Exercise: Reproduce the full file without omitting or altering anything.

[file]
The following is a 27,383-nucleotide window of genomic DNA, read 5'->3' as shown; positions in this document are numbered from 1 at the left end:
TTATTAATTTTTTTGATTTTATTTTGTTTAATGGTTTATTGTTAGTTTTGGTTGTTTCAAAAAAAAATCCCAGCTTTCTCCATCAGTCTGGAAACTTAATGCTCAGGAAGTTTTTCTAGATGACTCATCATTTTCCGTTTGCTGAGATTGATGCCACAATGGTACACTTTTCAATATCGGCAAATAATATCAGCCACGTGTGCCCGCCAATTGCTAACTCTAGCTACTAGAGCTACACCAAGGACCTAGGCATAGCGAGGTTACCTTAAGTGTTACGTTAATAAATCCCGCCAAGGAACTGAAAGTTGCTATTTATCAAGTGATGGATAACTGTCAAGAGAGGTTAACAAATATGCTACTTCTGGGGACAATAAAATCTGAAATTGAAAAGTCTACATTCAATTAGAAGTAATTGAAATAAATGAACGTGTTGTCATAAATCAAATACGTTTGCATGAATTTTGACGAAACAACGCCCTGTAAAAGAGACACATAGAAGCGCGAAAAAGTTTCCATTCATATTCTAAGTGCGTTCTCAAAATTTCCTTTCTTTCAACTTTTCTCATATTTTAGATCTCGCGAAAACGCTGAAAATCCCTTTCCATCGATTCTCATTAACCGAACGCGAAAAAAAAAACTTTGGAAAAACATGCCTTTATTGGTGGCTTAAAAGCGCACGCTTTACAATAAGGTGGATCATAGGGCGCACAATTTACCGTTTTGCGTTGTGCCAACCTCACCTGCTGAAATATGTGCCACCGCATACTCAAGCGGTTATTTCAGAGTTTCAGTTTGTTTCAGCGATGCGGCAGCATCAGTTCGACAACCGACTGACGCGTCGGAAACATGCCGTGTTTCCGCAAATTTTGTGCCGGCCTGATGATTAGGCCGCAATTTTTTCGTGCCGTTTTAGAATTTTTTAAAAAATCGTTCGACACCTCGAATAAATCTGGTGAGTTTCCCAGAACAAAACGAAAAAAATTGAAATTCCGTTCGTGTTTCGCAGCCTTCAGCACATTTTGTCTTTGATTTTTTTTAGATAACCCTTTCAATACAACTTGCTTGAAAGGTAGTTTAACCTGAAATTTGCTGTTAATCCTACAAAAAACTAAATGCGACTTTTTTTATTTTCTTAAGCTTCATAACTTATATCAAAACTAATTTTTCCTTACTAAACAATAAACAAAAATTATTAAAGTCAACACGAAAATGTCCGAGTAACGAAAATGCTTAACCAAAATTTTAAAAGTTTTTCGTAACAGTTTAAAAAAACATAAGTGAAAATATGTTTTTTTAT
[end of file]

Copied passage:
The following is a 27,383-nucleotide window of genomic DNA, read 5'->3' as shown; positions in this document are numbered from 1 at the left end:
TTATTAATTTTTTTGATTTTATTTTGTTTAATGGTTTATTGTTAGTTTTGGTTGTTTCAAAAAAAAATCCCAGCTTTCTCCATCAGTCTGGAAACTTAATGCTCAGGAAGTTTTTCTAGATGACTCATCATTTTCCGTTTGCTGAGATTGATGCCACAATGGTACACTTTTCAATATCGGCAAATAATATCAGCCACGTGTGCCCGCCAATTGCTAACTCTAGCTACTAGAGCTACACCAAGGACCTAGGCATAGCGAGGTTACCTTAAGTGTTACGTTAATAAATCCCGCCAAGGAACTGAAAGTTGCTATTTATCAAGTGATGGATAACTGTCAAGAGAGGTTAACAAATATGCTACTTCTGGGGACAATAAAATCTGAAATTGAAAAGTCTACATTCAATTAGAAGTAATTGAAATAAATGAACGTGTTGTCATAAATCAAATACGTTTGCATGAATTTTGACGAAACAACGCCCTGTAAAAGAGACACATAGAAGCGCGAAAAAGTTTCCATTCATATTCTAAGTGCGTTCTCAAAATTTCCTTTCTTTCAACTTTTCTCATATTTTAGATCTCGCGAAAACGCTGAAAATCCCTTTCCATCGATTCTCATTAACCGAACGCGAAAAAAAAAACTTTGGAAAAACATGCCTTTATTGGTGGCTTAAAAGCGCACGCTTTACAATAAGGTGGATCATAGGGCGCACAATTTACCGTTTTGCGTTGTGCCAACCTCACCTGCTGAAATATGTGCCACCGCATACTCAAGCGGTTATTTCAGAGTTTCAGTTTGTTTCAGCGATGCGGCAGCATCAGTTCGACAACCGACTGACGCGTCGGAAACATGCCGTGTTTCCGCAAATTTTGTGCCGGCCTGATGATTAGGCCGCAATTTTTTCGTGCCGTTTTAGAATTTTTTAAAAAATCGTTCGACACCTCGAATAAATCTGGTGAGTTTCCCAGAACAAAACGAAAAAAATTGAAATTCCGTTCGTGTTTCGCAGCCTTCAGCACATTTTGTCTTTGATTTTTTTTAGATAACCCTTTCAATACAACTTGCTTGAAAGGTAGTTTAACCTGAAATTTGCTGTTAATCCTACAAAAAACTAAATGCGACTTTTTTTATTTTCTTAAGCTTCATAACTTATATCAAAACTAATTTTTCCTTACTAAACAATAAACAAAAATTATTAAAGTCAACACGAAAATGTCCGAGTAACGAAAATGCTTAACCAAAATTTTAAAAGTTTTTCGTAACAGTTTAAAAAAACATAAGTGAAAATATGTTTTTTTAT